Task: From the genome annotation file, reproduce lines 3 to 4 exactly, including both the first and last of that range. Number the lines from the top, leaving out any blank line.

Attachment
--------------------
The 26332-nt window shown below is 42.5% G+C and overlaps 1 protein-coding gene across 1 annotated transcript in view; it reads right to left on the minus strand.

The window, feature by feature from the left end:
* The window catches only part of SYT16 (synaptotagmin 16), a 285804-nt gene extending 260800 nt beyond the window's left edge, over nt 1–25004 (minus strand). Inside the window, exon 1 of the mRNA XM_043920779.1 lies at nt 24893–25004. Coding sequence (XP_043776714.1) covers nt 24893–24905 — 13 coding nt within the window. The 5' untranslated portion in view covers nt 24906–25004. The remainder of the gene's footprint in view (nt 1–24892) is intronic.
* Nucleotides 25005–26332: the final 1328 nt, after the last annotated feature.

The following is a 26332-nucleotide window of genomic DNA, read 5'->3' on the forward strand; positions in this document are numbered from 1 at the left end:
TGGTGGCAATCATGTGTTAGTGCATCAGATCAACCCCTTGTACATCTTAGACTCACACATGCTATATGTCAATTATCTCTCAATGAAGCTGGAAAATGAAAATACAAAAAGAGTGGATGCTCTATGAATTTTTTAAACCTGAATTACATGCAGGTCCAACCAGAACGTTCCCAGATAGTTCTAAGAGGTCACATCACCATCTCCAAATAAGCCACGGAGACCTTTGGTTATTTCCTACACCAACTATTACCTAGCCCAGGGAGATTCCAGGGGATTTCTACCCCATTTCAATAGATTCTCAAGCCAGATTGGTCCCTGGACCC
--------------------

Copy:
* The window catches only part of SYT16 (synaptotagmin 16), a 285804-nt gene extending 260800 nt beyond the window's left edge, over nt 1–25004 (minus strand). Inside the window, exon 1 of the mRNA XM_043920779.1 lies at nt 24893–25004. Coding sequence (XP_043776714.1) covers nt 24893–24905 — 13 coding nt within the window. The 5' untranslated portion in view covers nt 24906–25004. The remainder of the gene's footprint in view (nt 1–24892) is intronic.
* Nucleotides 25005–26332: the final 1328 nt, after the last annotated feature.